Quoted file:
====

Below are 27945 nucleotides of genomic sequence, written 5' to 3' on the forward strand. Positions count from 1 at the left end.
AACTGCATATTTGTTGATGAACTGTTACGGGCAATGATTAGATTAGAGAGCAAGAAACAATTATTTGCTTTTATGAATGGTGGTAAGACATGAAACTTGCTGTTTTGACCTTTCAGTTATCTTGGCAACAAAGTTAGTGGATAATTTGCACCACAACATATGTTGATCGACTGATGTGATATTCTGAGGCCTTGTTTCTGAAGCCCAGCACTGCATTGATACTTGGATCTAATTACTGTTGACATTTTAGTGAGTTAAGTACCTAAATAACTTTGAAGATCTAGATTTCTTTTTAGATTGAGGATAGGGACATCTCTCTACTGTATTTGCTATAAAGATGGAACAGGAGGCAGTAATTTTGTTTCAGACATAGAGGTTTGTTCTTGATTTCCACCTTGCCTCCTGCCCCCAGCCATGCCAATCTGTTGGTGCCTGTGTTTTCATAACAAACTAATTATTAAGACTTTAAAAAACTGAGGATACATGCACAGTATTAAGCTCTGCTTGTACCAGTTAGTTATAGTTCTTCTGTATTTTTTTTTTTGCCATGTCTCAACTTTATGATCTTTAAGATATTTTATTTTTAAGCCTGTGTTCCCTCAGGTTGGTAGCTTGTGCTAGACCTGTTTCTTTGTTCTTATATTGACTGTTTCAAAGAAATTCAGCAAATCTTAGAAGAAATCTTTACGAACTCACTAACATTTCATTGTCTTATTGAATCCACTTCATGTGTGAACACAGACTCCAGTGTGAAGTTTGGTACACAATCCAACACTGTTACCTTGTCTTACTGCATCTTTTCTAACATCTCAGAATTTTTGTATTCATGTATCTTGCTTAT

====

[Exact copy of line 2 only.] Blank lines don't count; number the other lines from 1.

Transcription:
AACTGCATATTTGTTGATGAACTGTTACGGGCAATGATTAGATTAGAGAGCAAGAAACAATTATTTGCTTTTATGAATGGTGGTAAGACATGAAACTTGCTGTTTTGACCTTTCAGTTATCTTGGCAACAAAGTTAGTGGATAATTTGCACCACAACATATGTTGATCGACTGATGTGATATTCTGAGGCCTTGTTTCTGAAGCCCAGCACTGCATTGATACTTGGATCTAATTACTGTTGACATTTTAGTGAGTTAAGTACCTAAATAACTTTGAAGATCTAGATTTCTTTTTAGATTGAGGATAGGGACATCTCTCTACTGTATTTGCTATAAAGATGGAACAGGAGGCAGTAATTTTGTTTCAGACATAGAGGTTTGTTCTTGATTTCCACCTTGCCTCCTGCCCCCAGCCATGCCAATCTGTTGGTGCCTGTGTTTTCATAACAAACTAATTATTAAGACTTTAAAAAACTGAGGATACATGCACAGTATTAAGCTCTGCTTGTACCAGTTAGTTATAGTTCTTCTGTATTTTTTTTTTTGCCATGTCTCAACTTTATGATCTTTAAGATATTTTATTTTTAAGCCTGTGTTCCCTCAGGTTGGTAGCTTGTGCTAGACCTGTTTCTTTGTTCTTATATTGACTGTTTCAAAGAAATTCAGCAAATCTTAGAAGAAATCTTTACGAACTCACTAACATTTCATTGTCTTATTGAATCCACTTCATGTGTGAACACAGACTCCAGTGTGAAGTTTGGTACACAATCCAACACTGTTACCTTGTCTTACTGCATCTTTTCTAACATCTCAGAATTTTTGTATTCATGTATCTTGCTTAT